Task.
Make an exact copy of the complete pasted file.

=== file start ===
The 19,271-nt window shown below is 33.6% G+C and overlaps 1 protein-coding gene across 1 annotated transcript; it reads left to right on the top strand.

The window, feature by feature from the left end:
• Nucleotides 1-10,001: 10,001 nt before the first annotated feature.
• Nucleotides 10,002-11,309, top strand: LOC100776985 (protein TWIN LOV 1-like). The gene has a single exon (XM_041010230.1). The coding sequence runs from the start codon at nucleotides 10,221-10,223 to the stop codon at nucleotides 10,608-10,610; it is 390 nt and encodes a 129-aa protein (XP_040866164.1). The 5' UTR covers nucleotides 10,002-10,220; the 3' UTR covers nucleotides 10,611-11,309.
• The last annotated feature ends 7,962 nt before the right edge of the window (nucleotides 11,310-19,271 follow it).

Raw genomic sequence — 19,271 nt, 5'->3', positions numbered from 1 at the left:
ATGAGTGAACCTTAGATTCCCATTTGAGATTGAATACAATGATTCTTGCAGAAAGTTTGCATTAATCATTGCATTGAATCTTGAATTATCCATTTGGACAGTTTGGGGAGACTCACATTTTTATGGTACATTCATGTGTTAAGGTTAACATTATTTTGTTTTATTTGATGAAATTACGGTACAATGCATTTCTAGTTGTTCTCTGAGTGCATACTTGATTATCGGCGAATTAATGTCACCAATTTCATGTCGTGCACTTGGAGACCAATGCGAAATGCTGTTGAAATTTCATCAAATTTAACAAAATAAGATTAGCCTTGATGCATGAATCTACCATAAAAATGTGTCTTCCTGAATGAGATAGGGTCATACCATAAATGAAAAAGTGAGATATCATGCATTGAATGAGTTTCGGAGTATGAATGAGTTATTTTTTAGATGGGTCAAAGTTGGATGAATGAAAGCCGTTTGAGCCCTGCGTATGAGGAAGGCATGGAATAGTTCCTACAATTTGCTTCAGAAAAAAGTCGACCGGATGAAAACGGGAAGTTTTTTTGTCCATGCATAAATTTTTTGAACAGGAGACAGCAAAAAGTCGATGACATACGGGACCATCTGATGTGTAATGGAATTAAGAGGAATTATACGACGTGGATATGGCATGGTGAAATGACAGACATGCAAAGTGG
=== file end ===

The 19,271-nt window shown below is 33.6% G+C and overlaps 1 protein-coding gene across 1 annotated transcript; it reads left to right on the top strand.

The window, feature by feature from the left end:
• Nucleotides 1-10,001: 10,001 nt before the first annotated feature.
• Nucleotides 10,002-11,309, top strand: LOC100776985 (protein TWIN LOV 1-like). The gene has a single exon (XM_041010230.1). The coding sequence runs from the start codon at nucleotides 10,221-10,223 to the stop codon at nucleotides 10,608-10,610; it is 390 nt and encodes a 129-aa protein (XP_040866164.1). The 5' UTR covers nucleotides 10,002-10,220; the 3' UTR covers nucleotides 10,611-11,309.
• The last annotated feature ends 7,962 nt before the right edge of the window (nucleotides 11,310-19,271 follow it).

Raw genomic sequence — 19,271 nt, 5'->3', positions numbered from 1 at the left:
ATGAGTGAACCTTAGATTCCCATTTGAGATTGAATACAATGATTCTTGCAGAAAGTTTGCATTAATCATTGCATTGAATCTTGAATTATCCATTTGGACAGTTTGGGGAGACTCACATTTTTATGGTACATTCATGTGTTAAGGTTAACATTATTTTGTTTTATTTGATGAAATTACGGTACAATGCATTTCTAGTTGTTCTCTGAGTGCATACTTGATTATCGGCGAATTAATGTCACCAATTTCATGTCGTGCACTTGGAGACCAATGCGAAATGCTGTTGAAATTTCATCAAATTTAACAAAATAAGATTAGCCTTGATGCATGAATCTACCATAAAAATGTGTCTTCCTGAATGAGATAGGGTCATACCATAAATGAAAAAGTGAGATATCATGCATTGAATGAGTTTCGGAGTATGAATGAGTTATTTTTTAGATGGGTCAAAGTTGGATGAATGAAAGCCGTTTGAGCCCTGCGTATGAGGAAGGCATGGAATAGTTCCTACAATTTGCTTCAGAAAAAAGTCGACCGGATGAAAACGGGAAGTTTTTTTGTCCATGCATAAATTTTTTGAACAGGAGACAGCAAAAAGTCGATGACATACGGGACCATCTGATGTGTAATGGAATTAAGAGGAATTATACGACGTGGATATGGCATGGTGAAATGACAGACATGCAAAGTGG